World War II Munitions Turning Up On Residential Land

Americans across the country are digging up a dangerous and potentially deadly series of finds in their very own backyards.

Carl Granberry found an entire ammunition cache — belts and belts of vintage World War II machine gun rounds — and expects to dig up a bomb or a grenade any day now.

"I spent two tours in Vietnam," he said. "I was shot at by experts. I'm not afraid of being shot by a lone hand grenade."

Granberry's land is situated on the 14,000 acres that used to be Camp Fannin, where some 250,000 soldiers trained with live fire before being shipped off to war.

After the camp was shut down in 1946, the land was left vacant, so no one bothered to clean it up.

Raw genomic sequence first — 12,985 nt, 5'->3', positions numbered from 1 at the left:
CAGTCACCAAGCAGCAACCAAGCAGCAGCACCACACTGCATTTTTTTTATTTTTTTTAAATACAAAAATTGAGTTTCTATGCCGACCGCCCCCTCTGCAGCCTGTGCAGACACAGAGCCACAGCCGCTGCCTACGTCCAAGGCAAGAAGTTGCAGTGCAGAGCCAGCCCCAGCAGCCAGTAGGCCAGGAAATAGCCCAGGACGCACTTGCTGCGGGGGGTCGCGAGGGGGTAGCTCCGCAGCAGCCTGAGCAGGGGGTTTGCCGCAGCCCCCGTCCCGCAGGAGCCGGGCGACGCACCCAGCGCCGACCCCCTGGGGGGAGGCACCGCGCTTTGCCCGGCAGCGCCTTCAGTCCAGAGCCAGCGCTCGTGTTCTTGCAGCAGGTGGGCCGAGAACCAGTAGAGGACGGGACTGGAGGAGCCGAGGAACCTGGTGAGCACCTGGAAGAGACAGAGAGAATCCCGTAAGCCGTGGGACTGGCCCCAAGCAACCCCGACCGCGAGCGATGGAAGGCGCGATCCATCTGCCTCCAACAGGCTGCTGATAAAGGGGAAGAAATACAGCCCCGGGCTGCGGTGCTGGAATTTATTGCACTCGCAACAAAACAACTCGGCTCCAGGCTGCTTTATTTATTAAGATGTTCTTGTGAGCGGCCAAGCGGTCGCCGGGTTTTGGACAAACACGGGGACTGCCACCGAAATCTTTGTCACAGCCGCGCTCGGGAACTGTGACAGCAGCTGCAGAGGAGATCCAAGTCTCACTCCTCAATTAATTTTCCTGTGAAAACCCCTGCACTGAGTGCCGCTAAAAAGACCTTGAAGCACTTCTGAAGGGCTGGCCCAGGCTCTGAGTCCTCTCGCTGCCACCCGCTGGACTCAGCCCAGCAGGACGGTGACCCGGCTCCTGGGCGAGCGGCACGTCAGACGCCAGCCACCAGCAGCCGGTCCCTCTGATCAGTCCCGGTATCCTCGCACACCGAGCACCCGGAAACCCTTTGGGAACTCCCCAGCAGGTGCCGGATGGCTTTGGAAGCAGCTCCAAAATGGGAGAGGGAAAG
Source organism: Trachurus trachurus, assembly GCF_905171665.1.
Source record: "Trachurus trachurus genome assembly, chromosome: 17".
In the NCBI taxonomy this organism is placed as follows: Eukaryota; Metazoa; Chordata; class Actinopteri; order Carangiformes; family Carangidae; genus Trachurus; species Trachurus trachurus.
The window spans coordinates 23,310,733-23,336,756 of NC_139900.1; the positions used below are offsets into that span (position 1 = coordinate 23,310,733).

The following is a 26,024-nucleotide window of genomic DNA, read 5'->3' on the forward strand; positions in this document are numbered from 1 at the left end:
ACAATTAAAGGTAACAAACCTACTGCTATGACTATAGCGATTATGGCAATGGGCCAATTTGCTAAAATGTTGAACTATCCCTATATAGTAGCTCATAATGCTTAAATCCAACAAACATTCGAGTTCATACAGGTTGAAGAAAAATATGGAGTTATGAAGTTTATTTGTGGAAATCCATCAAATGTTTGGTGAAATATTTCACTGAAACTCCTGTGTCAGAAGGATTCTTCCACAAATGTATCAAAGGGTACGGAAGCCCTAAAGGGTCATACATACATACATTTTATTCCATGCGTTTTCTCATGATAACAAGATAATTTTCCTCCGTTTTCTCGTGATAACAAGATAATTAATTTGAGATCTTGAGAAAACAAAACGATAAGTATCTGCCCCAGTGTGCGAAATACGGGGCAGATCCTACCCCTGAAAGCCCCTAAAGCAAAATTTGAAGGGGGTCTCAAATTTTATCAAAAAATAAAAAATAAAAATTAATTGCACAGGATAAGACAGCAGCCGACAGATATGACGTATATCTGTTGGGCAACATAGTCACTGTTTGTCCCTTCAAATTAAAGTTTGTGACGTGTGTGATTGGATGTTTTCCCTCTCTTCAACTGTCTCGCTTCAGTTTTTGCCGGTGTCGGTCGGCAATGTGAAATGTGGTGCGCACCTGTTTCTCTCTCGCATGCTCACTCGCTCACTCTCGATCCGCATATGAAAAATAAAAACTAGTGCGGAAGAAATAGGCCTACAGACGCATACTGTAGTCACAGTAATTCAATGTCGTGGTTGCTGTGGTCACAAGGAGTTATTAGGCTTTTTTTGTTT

In fact, it is estimated that on some 9,000 old military training sites across the U.S., old bombs and hand grenades were left in the ground.

Today, as cities expand and homes go up on the old firing ranges, everything from bombs to bazooka rounds are turning up.

It is now up to an Army Corps of engineers, backed by a billion dollar budget, to clean up the old artillery sites.

"We found 155-mm high explosive rounds. They hold about 15-pounds of explosives," Brian Clondike, a U.S. Army Corps engineer, said.

"We've had hand grenades, land mines, plus a lot of small arms, rifles, pistols, machine gun bullets," he said.

The clean-up project could take years, but needs to be seen through to the end because old bombs can and do go off.

"There was a brush fire near mineral wells grounds of the former Camp Walters. They had one or more rounds explode because the fire set them off," Clondike said. "So it can happen, and it's dangerous."

Despite the danger, Granberry is honored to own property with some World War II history attached to it.

"It's humbling, really, to think that the training that went on here helped save the world," he said.